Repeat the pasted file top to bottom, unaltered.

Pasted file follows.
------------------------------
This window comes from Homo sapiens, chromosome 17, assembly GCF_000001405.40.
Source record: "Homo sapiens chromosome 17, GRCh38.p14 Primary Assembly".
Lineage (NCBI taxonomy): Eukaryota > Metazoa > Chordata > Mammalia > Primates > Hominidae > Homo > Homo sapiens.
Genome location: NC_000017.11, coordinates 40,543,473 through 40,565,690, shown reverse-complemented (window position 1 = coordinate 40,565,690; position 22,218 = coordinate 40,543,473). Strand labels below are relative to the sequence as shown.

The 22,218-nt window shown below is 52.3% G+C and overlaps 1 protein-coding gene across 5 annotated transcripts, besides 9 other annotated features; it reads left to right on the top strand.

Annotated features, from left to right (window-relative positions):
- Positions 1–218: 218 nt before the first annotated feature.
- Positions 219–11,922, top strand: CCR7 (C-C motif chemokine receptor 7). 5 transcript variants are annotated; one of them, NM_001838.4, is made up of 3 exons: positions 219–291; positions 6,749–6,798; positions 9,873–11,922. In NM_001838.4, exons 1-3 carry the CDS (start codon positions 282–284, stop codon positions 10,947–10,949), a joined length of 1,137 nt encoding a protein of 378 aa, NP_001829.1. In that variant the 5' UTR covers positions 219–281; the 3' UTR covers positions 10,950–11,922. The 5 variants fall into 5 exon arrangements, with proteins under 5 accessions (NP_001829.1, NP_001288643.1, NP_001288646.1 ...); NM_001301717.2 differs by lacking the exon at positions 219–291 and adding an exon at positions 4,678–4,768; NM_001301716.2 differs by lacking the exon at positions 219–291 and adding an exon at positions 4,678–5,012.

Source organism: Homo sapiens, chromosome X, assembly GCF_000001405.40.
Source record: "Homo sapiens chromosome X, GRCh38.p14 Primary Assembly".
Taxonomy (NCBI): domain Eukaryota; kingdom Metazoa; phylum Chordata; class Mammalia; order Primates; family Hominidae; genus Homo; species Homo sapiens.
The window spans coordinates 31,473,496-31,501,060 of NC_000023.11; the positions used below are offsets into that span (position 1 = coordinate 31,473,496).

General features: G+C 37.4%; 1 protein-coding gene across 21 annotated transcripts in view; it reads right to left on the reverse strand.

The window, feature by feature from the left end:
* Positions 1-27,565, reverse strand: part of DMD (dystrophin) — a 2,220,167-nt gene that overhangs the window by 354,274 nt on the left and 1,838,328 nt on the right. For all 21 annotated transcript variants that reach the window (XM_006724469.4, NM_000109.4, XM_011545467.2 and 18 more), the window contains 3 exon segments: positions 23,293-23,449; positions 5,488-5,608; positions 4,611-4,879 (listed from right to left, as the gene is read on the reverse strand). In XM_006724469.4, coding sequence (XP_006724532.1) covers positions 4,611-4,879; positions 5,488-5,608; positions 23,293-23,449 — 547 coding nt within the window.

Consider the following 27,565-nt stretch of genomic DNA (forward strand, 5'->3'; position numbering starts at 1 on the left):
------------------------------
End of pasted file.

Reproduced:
This window comes from Homo sapiens, chromosome 17, assembly GCF_000001405.40.
Source record: "Homo sapiens chromosome 17, GRCh38.p14 Primary Assembly".
Lineage (NCBI taxonomy): Eukaryota > Metazoa > Chordata > Mammalia > Primates > Hominidae > Homo > Homo sapiens.
Genome location: NC_000017.11, coordinates 40,543,473 through 40,565,690, shown reverse-complemented (window position 1 = coordinate 40,565,690; position 22,218 = coordinate 40,543,473). Strand labels below are relative to the sequence as shown.

The 22,218-nt window shown below is 52.3% G+C and overlaps 1 protein-coding gene across 5 annotated transcripts, besides 9 other annotated features; it reads left to right on the top strand.

Annotated features, from left to right (window-relative positions):
- Positions 1–218: 218 nt before the first annotated feature.
- Positions 219–11,922, top strand: CCR7 (C-C motif chemokine receptor 7). 5 transcript variants are annotated; one of them, NM_001838.4, is made up of 3 exons: positions 219–291; positions 6,749–6,798; positions 9,873–11,922. In NM_001838.4, exons 1-3 carry the CDS (start codon positions 282–284, stop codon positions 10,947–10,949), a joined length of 1,137 nt encoding a protein of 378 aa, NP_001829.1. In that variant the 5' UTR covers positions 219–281; the 3' UTR covers positions 10,950–11,922. The 5 variants fall into 5 exon arrangements, with proteins under 5 accessions (NP_001829.1, NP_001288643.1, NP_001288646.1 ...); NM_001301717.2 differs by lacking the exon at positions 219–291 and adding an exon at positions 4,678–4,768; NM_001301716.2 differs by lacking the exon at positions 219–291 and adding an exon at positions 4,678–5,012.

Source organism: Homo sapiens, chromosome X, assembly GCF_000001405.40.
Source record: "Homo sapiens chromosome X, GRCh38.p14 Primary Assembly".
Taxonomy (NCBI): domain Eukaryota; kingdom Metazoa; phylum Chordata; class Mammalia; order Primates; family Hominidae; genus Homo; species Homo sapiens.
The window spans coordinates 31,473,496-31,501,060 of NC_000023.11; the positions used below are offsets into that span (position 1 = coordinate 31,473,496).

General features: G+C 37.4%; 1 protein-coding gene across 21 annotated transcripts in view; it reads right to left on the reverse strand.

The window, feature by feature from the left end:
* Positions 1-27,565, reverse strand: part of DMD (dystrophin) — a 2,220,167-nt gene that overhangs the window by 354,274 nt on the left and 1,838,328 nt on the right. For all 21 annotated transcript variants that reach the window (XM_006724469.4, NM_000109.4, XM_011545467.2 and 18 more), the window contains 3 exon segments: positions 23,293-23,449; positions 5,488-5,608; positions 4,611-4,879 (listed from right to left, as the gene is read on the reverse strand). In XM_006724469.4, coding sequence (XP_006724532.1) covers positions 4,611-4,879; positions 5,488-5,608; positions 23,293-23,449 — 547 coding nt within the window.

Consider the following 27,565-nt stretch of genomic DNA (forward strand, 5'->3'; position numbering starts at 1 on the left):